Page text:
Photographer:Fotograaf: Flickr/Liz Lemon
MAASTRICHT. No science no evidence, no truth, no democracy. That is the idea behind the March for Science, an initiative that has been embraced around the world. On Saturday 22 April, a march will be organised in about 430 cities, including Maastricht. “We want to celebrate science that day. Researchers will come down from their ivory towers to show how important their work is,” says Nathalie Ummels, until recently working for the Center For European Studies at Maastricht University and one of the four initiators of the Maastricht march. “Science produces results that are not based on opinions, but on valuable research. In a world of ‘alternative facts’, we need science to ensure that democracy functions properly. Citizens need it to be informed.”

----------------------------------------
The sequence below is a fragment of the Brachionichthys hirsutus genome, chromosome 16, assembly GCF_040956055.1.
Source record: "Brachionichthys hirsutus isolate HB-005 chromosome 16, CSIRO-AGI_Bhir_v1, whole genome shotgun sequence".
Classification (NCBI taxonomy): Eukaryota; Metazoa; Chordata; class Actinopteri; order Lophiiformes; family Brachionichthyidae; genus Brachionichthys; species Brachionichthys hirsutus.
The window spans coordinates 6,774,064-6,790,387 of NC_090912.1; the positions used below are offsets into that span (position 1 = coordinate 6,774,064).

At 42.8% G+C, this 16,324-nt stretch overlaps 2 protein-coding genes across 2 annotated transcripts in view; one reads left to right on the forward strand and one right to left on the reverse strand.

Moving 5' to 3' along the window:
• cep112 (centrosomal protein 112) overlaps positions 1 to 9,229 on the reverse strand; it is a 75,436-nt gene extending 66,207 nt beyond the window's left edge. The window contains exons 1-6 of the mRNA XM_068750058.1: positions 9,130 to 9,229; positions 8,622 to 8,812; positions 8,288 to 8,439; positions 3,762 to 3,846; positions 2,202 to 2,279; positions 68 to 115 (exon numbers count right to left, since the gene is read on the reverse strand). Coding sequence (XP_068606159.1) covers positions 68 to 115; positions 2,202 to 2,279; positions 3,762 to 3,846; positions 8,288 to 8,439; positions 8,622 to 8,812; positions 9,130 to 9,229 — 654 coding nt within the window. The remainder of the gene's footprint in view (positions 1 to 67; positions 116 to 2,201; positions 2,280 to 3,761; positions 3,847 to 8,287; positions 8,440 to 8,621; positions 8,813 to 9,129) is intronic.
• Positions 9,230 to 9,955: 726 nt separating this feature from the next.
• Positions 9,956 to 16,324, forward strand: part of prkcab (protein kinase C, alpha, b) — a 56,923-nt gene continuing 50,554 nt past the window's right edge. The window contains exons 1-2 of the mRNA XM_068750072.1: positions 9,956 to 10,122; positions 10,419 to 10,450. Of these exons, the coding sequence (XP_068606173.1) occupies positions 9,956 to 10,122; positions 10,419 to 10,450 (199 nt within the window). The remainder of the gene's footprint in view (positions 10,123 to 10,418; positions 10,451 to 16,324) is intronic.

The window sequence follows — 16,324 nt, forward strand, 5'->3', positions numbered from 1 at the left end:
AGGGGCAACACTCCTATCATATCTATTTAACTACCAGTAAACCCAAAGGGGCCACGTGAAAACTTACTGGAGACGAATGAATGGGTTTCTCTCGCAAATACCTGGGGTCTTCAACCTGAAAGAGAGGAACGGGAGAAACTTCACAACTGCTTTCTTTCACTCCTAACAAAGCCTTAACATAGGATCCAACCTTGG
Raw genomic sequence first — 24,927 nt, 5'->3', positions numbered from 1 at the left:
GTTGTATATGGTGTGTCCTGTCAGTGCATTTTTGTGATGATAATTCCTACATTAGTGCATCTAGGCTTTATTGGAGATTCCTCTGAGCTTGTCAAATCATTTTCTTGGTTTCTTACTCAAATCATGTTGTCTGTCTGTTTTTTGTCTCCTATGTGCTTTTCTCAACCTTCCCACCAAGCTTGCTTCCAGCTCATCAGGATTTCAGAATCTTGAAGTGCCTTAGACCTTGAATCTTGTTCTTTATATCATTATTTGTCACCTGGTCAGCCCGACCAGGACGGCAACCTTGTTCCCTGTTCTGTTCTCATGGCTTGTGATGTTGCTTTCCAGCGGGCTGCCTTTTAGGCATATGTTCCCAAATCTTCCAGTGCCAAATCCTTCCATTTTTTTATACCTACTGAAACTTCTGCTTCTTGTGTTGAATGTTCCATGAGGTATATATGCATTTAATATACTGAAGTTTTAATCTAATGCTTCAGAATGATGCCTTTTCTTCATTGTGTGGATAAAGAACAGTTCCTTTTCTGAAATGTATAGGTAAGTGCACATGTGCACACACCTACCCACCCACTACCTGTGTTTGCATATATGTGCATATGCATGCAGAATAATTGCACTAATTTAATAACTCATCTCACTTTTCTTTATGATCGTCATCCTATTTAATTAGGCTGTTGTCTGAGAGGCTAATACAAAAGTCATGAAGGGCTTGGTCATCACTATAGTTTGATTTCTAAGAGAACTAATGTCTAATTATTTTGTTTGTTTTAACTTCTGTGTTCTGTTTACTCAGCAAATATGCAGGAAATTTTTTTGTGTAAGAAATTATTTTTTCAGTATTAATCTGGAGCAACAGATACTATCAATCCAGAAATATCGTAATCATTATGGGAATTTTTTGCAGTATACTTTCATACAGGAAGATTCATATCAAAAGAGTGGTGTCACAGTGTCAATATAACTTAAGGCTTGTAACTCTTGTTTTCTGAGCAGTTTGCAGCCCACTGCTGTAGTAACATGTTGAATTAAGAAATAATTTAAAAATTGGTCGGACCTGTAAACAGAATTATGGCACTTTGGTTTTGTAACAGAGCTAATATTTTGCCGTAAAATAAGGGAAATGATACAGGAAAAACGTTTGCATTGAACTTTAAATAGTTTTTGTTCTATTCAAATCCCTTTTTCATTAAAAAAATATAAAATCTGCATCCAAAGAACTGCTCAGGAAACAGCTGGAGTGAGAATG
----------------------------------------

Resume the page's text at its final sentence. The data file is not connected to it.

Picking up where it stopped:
The idea for a March for Science popped up in Washington DC, following the Women’s March on 21 January, after the inauguration of president Donald Trump. When Americans protested on a large scale for the preservation and importance of human rights, climate, health care, religious freedom, et cetera.
There is also a March for Science in Amsterdam; the Association of Universities in the Netherlands (VSNU) and the national student union (LSVb) will join in. Ummels: “But for those who cannot go to Amsterdam – or Brussels or Cologne –, Maastricht is a very good alternative. The UM, and the province as a whole, have experienced a tremendous development in these past few years, in particular with the Kennis-As (Knowledge Axis) and the Brightland campuses.”
DSM, with branches across the world (fellow initiator Jens Thies is senior science fellow, biomedical materials), is a strong supporter of the March for Science. DSM has called on all its employees to take part in various local marches.
Rianne Letschert, rector of Maastricht University, will also be present in Maastricht.